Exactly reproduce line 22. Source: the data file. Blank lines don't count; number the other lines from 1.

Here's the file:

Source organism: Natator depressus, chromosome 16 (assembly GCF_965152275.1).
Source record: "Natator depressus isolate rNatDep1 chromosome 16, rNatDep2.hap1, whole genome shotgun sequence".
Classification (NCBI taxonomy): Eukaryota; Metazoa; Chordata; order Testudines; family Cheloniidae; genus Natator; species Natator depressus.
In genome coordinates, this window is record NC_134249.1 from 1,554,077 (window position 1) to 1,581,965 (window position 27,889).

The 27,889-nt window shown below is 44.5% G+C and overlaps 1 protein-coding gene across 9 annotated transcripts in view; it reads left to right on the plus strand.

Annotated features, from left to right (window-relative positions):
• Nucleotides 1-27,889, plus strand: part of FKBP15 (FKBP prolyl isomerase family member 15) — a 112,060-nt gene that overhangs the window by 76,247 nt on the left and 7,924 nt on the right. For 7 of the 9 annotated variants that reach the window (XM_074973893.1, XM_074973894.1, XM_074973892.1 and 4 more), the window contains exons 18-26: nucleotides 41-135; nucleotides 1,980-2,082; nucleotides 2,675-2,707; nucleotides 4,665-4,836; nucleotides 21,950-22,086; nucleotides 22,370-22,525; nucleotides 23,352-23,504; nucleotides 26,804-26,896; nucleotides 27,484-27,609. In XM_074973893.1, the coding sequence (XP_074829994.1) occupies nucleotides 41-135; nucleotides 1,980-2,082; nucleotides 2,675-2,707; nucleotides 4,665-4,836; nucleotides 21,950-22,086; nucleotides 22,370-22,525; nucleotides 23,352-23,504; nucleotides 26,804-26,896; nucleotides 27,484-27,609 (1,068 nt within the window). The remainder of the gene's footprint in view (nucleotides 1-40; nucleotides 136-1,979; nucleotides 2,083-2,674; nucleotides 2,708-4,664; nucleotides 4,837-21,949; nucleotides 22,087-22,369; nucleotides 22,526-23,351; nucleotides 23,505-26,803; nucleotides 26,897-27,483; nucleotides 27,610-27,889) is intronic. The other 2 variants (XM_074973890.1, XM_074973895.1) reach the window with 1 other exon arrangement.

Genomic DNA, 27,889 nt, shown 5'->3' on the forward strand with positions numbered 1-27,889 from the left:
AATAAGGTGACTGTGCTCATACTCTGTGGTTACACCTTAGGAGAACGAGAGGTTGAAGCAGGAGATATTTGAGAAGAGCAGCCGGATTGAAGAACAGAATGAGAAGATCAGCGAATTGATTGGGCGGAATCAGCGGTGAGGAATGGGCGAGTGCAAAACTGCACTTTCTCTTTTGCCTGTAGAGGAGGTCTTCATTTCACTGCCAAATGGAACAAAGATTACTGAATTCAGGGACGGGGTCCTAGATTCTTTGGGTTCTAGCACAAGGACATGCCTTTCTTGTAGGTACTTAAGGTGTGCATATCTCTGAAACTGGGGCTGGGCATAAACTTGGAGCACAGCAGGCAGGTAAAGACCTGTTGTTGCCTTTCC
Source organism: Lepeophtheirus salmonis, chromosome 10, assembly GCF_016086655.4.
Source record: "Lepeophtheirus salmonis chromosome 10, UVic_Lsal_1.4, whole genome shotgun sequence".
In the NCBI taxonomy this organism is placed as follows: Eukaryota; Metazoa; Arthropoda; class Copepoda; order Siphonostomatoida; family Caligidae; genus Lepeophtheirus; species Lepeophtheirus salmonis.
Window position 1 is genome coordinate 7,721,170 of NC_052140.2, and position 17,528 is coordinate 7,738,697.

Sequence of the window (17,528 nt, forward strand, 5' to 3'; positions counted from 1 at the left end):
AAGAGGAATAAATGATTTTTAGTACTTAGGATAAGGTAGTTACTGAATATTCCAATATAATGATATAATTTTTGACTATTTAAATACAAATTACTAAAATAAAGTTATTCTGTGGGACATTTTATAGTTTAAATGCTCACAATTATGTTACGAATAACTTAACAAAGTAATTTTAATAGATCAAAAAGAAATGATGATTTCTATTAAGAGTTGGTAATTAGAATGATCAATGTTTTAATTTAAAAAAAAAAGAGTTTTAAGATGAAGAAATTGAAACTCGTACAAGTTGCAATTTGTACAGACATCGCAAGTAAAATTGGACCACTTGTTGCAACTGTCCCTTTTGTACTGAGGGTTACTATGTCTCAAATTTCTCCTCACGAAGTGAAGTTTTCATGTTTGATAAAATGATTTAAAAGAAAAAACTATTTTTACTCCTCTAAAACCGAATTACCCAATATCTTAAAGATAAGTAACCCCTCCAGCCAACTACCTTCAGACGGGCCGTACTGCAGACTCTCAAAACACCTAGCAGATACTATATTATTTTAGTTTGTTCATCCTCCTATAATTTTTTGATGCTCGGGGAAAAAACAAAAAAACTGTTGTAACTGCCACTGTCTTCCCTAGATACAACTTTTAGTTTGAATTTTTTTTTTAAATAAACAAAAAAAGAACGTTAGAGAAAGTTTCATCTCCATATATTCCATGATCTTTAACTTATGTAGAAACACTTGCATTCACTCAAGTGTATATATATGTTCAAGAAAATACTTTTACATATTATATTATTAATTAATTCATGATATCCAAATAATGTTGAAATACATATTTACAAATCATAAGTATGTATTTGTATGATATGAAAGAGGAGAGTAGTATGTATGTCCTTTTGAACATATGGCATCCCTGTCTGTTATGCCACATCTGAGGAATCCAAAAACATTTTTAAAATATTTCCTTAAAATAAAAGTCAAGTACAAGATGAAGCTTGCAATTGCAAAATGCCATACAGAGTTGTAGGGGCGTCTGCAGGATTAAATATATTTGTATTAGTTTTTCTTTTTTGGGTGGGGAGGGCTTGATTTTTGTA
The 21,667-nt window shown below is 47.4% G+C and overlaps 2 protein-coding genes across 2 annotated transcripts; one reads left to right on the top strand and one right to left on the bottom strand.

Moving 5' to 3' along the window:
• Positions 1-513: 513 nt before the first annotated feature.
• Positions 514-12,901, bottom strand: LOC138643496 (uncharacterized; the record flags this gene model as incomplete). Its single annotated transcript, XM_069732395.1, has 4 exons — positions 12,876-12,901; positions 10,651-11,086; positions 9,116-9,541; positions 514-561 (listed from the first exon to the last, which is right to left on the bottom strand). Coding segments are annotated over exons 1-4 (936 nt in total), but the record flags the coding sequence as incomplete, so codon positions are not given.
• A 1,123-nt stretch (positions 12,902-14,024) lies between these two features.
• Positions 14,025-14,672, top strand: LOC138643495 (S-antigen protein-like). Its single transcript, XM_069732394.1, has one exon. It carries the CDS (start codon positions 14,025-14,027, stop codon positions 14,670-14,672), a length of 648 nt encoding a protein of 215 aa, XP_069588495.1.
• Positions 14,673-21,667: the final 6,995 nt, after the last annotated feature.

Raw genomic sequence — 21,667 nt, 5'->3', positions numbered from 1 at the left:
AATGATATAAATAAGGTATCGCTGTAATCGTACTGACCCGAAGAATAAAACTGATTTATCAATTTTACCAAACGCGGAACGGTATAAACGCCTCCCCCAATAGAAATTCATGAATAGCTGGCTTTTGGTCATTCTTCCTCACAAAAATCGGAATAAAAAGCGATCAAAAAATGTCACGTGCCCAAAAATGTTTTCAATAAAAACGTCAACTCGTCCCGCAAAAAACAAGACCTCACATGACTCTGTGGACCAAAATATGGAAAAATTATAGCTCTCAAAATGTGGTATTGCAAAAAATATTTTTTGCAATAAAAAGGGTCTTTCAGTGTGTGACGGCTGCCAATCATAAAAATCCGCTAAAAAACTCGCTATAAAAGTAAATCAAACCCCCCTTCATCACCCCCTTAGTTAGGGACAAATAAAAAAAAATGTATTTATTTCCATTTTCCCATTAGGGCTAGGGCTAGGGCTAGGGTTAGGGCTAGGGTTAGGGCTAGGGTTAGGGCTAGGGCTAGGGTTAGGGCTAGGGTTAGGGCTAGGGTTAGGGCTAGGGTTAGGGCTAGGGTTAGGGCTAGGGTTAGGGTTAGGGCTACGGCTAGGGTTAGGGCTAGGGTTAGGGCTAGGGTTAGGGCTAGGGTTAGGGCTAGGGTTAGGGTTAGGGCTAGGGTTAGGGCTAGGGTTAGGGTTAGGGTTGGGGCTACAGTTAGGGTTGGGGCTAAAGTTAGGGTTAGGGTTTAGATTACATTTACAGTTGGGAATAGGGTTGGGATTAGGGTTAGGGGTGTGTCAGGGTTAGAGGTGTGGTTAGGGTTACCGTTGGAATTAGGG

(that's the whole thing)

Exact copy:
• Positions 14,673-21,667: the final 6,995 nt, after the last annotated feature.